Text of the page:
WASHINGTON -- Hailed as heroes, the law enforcement officers who defended the U.S. Capitol on Jan. 6, 2021, were honored Tuesday with Congressional Gold Medals and praised for securing democracy when they fought off a brutal and bloody attack by supporters of then-President Donald Trump.
House Speaker Nancy Pelosi opened the emotional ceremony, tensions still raw in the stately Capitol Rotunda, which was overrun that day when Trump supporters battled police, broke into the building and stormed the halls trying to stop Congress from certifying Joe Biden's election.
“January 6 was a day of horror and heartbreak; it is also a moment of extraordinary heroism —staring down deadly violence and despicable bigotry,” Pelosi said.
In bestowing Congress' highest honor, Pelosi praised the heroes for “courageously answering the call to defend our democracy in one of the nation’s darkest hours.”
Senate Republican leader Mitch McConnell said: “Thank you for having our backs. Thank you for saving our country."
But showing the raw political and emotional fallout from the violent insurrection and its aftermath, representatives of the family of fallen officer Brian Sicknick declined to shake hands with the Republican leaders, snubbing McConnell's outstretched palm.
Sicknick's mother had personally lobbied House GOP leader Kevin McCarthy and other Republican leaders for the formation of an independent commission to investigate the Capitol attack, or when that failed, to support the House investigative panel. Both McConnell and McCarthy voted against the independent commission, and McCarthy has railed against the House panel as a partisan political exercise.
To recognize the hundreds of officers who were at the Capitol on Jan. 6, the medals will be placed in four locations — at U.S. Capitol Police headquarters, the Metropolitan Police Department, the Capitol and the Smithsonian Institution. In signing the legislation last year, Biden said that one will be placed at the Smithsonian museum “so all visitors can understand what happened that day.”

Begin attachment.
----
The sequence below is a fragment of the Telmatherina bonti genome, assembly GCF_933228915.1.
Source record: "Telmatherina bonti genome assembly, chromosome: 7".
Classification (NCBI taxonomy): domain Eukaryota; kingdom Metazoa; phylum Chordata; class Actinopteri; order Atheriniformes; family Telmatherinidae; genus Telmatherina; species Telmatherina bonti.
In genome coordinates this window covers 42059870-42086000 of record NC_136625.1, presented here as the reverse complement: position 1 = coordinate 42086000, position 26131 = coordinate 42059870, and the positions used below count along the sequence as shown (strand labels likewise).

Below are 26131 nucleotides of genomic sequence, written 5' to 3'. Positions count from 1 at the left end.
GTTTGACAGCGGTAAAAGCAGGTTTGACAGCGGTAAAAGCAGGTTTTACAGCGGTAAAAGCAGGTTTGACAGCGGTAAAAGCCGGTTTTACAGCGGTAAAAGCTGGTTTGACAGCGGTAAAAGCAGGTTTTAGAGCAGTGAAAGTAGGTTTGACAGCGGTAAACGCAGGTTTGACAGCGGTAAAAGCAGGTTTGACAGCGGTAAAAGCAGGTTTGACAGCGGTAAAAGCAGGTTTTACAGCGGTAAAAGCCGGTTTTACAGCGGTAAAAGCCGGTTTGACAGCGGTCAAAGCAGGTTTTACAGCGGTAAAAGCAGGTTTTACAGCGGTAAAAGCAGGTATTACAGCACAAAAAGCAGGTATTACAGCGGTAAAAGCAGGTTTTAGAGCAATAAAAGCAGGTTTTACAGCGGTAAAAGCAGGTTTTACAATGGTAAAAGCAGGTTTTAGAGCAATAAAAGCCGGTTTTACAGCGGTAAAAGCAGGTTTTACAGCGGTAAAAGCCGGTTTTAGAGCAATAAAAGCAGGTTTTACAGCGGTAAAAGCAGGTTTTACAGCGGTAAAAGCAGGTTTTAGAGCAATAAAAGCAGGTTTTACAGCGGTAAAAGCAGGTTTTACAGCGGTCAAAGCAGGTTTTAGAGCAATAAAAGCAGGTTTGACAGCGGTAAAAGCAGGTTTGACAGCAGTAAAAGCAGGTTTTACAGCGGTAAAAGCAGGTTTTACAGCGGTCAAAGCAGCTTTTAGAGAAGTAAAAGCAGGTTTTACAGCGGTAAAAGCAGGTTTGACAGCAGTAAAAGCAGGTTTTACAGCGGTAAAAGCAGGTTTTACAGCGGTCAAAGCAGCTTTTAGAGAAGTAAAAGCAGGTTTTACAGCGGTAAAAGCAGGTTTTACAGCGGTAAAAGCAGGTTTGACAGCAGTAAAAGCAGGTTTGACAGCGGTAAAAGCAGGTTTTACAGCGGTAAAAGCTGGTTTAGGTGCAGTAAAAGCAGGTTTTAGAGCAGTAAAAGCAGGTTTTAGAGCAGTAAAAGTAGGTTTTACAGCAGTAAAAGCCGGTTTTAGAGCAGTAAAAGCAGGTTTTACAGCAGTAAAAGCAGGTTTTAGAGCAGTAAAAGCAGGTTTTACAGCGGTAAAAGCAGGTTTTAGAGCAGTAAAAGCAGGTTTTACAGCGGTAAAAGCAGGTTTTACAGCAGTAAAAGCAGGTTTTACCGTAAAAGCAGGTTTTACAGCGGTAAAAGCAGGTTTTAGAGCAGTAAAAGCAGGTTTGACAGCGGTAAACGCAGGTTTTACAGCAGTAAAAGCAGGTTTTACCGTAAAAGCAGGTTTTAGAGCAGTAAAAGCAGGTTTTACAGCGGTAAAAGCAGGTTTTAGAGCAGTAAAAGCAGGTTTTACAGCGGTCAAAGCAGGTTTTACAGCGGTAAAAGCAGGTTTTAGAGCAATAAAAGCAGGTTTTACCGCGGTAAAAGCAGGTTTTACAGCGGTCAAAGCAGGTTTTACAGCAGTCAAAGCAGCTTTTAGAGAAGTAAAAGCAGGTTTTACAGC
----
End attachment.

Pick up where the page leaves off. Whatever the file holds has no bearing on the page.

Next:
Metropolitan Police Chief Robert Contee said for some officers Tuesday was their first visit to the Capitol since that horrific day, a scene filled with the clanking sound of metal poles being wielded as weapons, “the air still thick" with chemical sprays as officers were assaulted by the mob of Trump supporters.
“Many of us still carry the mental, physical and emotional scars,” Contee said of the city police officers who rushed in as the U.S. Capitol Police were overrun by the mob.
“Exhausted and injured, it was your blood, your sweat and your tears that marked these grounds," he said.
U.S. Capitol Police Chief Thomas Manger called it “a day unlike any other in our nation’s history. And for us, it was a day defined by chaos, courage and tragic loss.”
The ceremony at the Capitol comes as Democrats, just weeks away from losing their House majority, race to finish a nearly 18-month investigation of the insurrection.
Without support from GOP leadership, Democrats led the bipartisan probe with two Republicans and vowed to uncover the details of the attack, which came as Trump tried to overturn his election defeat and encouraged his supporters to “fight like hell” in a rally just before the congressional certification.